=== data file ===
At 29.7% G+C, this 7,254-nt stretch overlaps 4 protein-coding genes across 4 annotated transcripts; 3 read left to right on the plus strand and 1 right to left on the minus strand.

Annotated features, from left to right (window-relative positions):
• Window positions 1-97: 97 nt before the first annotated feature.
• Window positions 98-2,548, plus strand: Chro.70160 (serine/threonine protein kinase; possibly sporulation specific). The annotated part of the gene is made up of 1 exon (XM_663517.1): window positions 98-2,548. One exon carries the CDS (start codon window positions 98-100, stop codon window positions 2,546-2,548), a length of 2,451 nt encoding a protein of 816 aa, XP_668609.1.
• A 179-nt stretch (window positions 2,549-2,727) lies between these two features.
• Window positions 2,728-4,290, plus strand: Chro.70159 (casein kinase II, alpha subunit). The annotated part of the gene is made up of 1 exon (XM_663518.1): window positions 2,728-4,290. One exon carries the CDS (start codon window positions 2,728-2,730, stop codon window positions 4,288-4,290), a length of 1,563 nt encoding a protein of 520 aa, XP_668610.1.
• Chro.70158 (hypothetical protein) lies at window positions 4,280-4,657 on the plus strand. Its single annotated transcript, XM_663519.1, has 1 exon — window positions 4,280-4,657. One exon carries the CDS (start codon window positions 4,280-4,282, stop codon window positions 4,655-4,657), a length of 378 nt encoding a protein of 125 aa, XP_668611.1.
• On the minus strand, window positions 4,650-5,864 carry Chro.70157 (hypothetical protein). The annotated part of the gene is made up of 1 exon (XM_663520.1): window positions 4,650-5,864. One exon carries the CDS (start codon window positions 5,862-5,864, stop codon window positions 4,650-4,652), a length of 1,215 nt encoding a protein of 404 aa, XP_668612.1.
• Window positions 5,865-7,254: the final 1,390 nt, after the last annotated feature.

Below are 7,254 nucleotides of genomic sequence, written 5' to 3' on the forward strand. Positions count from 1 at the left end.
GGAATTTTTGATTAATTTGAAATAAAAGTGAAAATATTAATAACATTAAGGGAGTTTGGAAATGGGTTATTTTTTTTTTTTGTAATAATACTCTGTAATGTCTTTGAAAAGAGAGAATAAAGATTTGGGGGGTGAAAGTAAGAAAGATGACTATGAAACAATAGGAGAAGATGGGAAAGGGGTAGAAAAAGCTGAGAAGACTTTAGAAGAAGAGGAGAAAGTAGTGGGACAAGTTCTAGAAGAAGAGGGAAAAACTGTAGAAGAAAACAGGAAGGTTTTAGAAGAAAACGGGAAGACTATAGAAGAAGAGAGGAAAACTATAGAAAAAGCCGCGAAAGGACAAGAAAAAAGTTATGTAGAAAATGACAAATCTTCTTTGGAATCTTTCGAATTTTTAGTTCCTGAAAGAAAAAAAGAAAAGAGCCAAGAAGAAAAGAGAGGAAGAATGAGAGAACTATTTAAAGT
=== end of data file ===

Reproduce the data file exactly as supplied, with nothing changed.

At 29.7% G+C, this 7,254-nt stretch overlaps 4 protein-coding genes across 4 annotated transcripts; 3 read left to right on the plus strand and 1 right to left on the minus strand.

Annotated features, from left to right (window-relative positions):
• Window positions 1-97: 97 nt before the first annotated feature.
• Window positions 98-2,548, plus strand: Chro.70160 (serine/threonine protein kinase; possibly sporulation specific). The annotated part of the gene is made up of 1 exon (XM_663517.1): window positions 98-2,548. One exon carries the CDS (start codon window positions 98-100, stop codon window positions 2,546-2,548), a length of 2,451 nt encoding a protein of 816 aa, XP_668609.1.
• A 179-nt stretch (window positions 2,549-2,727) lies between these two features.
• Window positions 2,728-4,290, plus strand: Chro.70159 (casein kinase II, alpha subunit). The annotated part of the gene is made up of 1 exon (XM_663518.1): window positions 2,728-4,290. One exon carries the CDS (start codon window positions 2,728-2,730, stop codon window positions 4,288-4,290), a length of 1,563 nt encoding a protein of 520 aa, XP_668610.1.
• Chro.70158 (hypothetical protein) lies at window positions 4,280-4,657 on the plus strand. Its single annotated transcript, XM_663519.1, has 1 exon — window positions 4,280-4,657. One exon carries the CDS (start codon window positions 4,280-4,282, stop codon window positions 4,655-4,657), a length of 378 nt encoding a protein of 125 aa, XP_668611.1.
• On the minus strand, window positions 4,650-5,864 carry Chro.70157 (hypothetical protein). The annotated part of the gene is made up of 1 exon (XM_663520.1): window positions 4,650-5,864. One exon carries the CDS (start codon window positions 5,862-5,864, stop codon window positions 4,650-4,652), a length of 1,215 nt encoding a protein of 404 aa, XP_668612.1.
• Window positions 5,865-7,254: the final 1,390 nt, after the last annotated feature.

Below are 7,254 nucleotides of genomic sequence, written 5' to 3' on the forward strand. Positions count from 1 at the left end.
GGAATTTTTGATTAATTTGAAATAAAAGTGAAAATATTAATAACATTAAGGGAGTTTGGAAATGGGTTATTTTTTTTTTTTGTAATAATACTCTGTAATGTCTTTGAAAAGAGAGAATAAAGATTTGGGGGGTGAAAGTAAGAAAGATGACTATGAAACAATAGGAGAAGATGGGAAAGGGGTAGAAAAAGCTGAGAAGACTTTAGAAGAAGAGGAGAAAGTAGTGGGACAAGTTCTAGAAGAAGAGGGAAAAACTGTAGAAGAAAACAGGAAGGTTTTAGAAGAAAACGGGAAGACTATAGAAGAAGAGAGGAAAACTATAGAAAAAGCCGCGAAAGGACAAGAAAAAAGTTATGTAGAAAATGACAAATCTTCTTTGGAATCTTTCGAATTTTTAGTTCCTGAAAGAAAAAAAGAAAAGAGCCAAGAAGAAAAGAGAGGAAGAATGAGAGAACTATTTAAAGT